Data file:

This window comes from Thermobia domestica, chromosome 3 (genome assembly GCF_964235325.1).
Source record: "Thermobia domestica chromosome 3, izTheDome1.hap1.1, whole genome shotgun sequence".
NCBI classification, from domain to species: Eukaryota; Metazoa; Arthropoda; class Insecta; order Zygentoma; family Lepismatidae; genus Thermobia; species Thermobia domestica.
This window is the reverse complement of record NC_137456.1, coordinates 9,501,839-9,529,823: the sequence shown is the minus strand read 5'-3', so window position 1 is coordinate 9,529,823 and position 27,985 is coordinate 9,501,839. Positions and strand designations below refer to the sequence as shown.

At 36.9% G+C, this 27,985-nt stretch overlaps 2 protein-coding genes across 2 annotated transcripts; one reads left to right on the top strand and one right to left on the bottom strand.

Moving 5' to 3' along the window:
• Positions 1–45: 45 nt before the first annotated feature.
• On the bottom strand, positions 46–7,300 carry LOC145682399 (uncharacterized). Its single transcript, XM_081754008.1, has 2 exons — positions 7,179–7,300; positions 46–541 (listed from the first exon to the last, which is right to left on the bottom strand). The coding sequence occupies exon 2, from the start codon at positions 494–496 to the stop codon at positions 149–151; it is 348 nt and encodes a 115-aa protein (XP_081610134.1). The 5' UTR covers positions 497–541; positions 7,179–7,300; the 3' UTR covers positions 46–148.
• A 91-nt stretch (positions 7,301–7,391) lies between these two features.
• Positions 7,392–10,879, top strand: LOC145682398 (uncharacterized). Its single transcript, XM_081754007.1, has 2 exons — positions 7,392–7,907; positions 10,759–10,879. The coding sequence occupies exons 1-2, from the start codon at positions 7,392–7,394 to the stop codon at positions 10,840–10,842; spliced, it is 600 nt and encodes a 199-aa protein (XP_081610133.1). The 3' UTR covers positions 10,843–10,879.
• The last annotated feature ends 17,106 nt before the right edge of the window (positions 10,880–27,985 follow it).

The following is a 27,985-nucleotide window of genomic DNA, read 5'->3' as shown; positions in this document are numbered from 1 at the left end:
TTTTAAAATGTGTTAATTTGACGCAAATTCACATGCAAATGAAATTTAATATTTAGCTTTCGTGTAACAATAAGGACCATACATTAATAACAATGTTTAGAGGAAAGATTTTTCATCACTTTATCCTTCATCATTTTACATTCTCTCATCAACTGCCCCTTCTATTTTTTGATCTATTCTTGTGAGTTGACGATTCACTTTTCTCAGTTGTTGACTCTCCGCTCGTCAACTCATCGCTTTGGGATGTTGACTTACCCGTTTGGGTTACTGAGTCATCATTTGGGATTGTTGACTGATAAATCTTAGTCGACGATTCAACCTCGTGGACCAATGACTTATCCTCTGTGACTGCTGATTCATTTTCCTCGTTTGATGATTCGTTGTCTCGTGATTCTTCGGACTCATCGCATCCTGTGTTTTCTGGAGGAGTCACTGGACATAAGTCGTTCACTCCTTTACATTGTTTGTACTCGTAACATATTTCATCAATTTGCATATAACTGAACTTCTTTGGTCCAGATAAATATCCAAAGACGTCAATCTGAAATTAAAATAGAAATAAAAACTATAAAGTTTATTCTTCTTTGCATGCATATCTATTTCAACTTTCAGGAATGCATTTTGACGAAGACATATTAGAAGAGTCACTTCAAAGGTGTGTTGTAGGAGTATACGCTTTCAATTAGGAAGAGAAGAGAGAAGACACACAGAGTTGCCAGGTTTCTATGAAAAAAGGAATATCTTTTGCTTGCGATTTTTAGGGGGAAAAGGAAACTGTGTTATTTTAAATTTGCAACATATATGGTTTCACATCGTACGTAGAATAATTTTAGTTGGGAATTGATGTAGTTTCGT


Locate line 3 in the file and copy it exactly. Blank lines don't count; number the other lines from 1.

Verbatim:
NCBI classification, from domain to species: Eukaryota; Metazoa; Arthropoda; class Insecta; order Zygentoma; family Lepismatidae; genus Thermobia; species Thermobia domestica.